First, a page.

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Happy Hacker Digest March 6, 1997
                  ***> Special Internet Explorer Bug Issue <***
         This is a moderated list for discussions of *legal* hacking.
                           Moderator is Carolyn Meinel.
                 OR to the Hackers forum: http://www.infowar.com

                   Please don't send us anything you wouldn't
                  email to your friendly neighborhood narc, OK?

     To subscribe or unsubscribe, just
     use the subscribe boxes on the menubars. If you decide you
      just want to use the forum and not get these mailings, I promise my
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                                 Happy hacking!
"Truth is often eclipsed but never extinguished." -- Livy
URL 'O the Day: http://www.vcalpha.com/silicon/void-f.html This is Silicon
                Toad's current site. It has the best newbie hacker info around.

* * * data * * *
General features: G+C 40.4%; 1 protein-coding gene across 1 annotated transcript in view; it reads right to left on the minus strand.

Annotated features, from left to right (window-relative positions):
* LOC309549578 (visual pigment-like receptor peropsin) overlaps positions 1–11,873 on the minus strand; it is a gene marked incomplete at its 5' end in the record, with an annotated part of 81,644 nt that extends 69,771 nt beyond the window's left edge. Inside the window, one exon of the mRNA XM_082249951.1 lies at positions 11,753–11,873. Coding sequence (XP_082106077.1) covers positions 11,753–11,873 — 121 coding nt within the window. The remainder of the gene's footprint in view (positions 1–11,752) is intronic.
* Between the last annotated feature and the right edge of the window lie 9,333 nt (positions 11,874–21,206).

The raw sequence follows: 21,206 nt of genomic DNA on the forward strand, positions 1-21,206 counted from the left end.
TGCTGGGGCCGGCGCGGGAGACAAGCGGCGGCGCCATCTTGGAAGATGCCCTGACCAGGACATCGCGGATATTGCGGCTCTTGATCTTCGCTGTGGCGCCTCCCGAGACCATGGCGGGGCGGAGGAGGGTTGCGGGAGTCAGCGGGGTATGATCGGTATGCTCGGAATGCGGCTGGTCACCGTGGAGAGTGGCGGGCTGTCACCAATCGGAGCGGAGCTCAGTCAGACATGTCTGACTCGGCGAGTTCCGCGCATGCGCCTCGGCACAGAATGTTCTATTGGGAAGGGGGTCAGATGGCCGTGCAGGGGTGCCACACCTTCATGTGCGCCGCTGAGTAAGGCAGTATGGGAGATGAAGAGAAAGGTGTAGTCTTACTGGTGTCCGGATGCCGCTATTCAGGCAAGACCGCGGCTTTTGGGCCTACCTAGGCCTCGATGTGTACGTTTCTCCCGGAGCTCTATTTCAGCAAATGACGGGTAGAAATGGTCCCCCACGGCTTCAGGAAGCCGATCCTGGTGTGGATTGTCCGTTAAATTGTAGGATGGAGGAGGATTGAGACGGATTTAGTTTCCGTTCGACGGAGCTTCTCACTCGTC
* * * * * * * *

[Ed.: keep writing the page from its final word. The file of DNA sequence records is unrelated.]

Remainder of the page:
Table of Contents
   o What is the Internet Explorer Bug?
   o How Do We Fix It?
   o How Do We Exploit It?
   o Security Comparision .URL vs .LNK

*** The MSIE Bug

From the Keys of Carolyn Meinel:

   Thanks to the many people who reported to us the recent discovery
   of a serious bug in Microsoft's Internet Explorer, a program used
   with Windows 95 or Windows NT to browsw the World Wide Web. Special
   thanks to ruben d. canlas jr., who both provided valuable
   information for this issue, and who is also experiemnting with
   moderating the Digest.

   In this special Digest we will give you the details on what the bug
   is, how to exploit it harmlessly, and how to fix it.

*** What is the Internet Explorer Bug?

   First, what is the bug? Bascially, it allows the operator of a bad
   guy Web site to to use ".LNK" and ".URL" files to run programs on a
   remote computer with the Windows 95 or Windows NT operating
   systems. For example, think about visiting a Web site, and having
   it execute the command "format c:" on your computer? Or how about a
   virus? For more details, read the following posts.

From: "Joshua M. Duhl" <Joshua_Duhl@compuserve.com>

   The following story appeared on CNET

   Windows can be hacked through IE
       By Nick Wingfield
       March 3, 1997, 5:15 p.m. PT

       Internet Explorer contains a security hole that could allow
       hackers to completely bypass the browser's built-in checks for
       screening dangerous code.